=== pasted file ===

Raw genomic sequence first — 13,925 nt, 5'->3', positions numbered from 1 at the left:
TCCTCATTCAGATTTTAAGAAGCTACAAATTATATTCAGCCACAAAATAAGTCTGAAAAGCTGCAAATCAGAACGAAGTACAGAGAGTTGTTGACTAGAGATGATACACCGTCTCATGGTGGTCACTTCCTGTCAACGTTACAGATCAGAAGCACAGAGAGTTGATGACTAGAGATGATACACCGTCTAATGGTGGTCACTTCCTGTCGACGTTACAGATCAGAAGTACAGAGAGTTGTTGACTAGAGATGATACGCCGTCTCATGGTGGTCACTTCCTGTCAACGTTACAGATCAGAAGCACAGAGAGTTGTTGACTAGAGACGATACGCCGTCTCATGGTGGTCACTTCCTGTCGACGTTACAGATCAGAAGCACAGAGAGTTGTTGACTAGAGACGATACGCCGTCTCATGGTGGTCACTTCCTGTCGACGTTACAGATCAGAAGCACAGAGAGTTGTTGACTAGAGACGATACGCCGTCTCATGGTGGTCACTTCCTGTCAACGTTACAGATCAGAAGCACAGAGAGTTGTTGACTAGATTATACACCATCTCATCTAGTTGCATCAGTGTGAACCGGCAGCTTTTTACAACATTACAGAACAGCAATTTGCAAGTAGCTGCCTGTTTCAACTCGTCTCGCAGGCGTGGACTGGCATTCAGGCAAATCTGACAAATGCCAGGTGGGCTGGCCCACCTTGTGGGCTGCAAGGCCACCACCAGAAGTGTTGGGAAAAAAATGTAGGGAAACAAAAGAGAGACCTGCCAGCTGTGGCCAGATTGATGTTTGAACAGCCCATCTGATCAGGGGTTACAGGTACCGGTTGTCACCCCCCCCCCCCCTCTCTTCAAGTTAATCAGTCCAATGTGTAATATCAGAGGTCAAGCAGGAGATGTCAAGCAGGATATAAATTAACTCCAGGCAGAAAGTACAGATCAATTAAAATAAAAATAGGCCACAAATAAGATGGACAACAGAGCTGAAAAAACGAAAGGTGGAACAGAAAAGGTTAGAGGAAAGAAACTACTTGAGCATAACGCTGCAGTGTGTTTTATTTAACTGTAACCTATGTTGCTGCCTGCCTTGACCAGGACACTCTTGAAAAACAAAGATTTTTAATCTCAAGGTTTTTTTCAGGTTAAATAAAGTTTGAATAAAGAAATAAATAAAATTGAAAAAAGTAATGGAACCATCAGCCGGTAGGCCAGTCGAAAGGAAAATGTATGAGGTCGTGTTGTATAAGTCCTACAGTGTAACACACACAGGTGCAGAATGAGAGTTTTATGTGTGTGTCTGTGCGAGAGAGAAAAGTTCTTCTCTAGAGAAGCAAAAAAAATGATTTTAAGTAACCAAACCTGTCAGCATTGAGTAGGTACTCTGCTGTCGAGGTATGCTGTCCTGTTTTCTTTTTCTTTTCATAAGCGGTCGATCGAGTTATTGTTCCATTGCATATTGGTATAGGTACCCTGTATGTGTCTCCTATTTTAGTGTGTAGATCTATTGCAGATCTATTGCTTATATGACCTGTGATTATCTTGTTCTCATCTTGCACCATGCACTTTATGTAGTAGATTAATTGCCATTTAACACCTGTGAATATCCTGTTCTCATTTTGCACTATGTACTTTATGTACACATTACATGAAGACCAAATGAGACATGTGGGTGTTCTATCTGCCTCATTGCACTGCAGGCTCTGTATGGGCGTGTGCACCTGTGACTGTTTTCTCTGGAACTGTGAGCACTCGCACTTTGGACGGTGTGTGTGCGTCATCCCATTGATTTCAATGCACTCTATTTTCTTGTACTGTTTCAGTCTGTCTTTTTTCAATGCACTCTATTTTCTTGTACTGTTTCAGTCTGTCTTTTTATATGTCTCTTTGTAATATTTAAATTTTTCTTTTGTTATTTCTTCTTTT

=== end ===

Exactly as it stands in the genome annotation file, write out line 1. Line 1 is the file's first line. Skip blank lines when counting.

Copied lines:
Raw genomic sequence first — 13,925 nt, 5'->3', positions numbered from 1 at the left: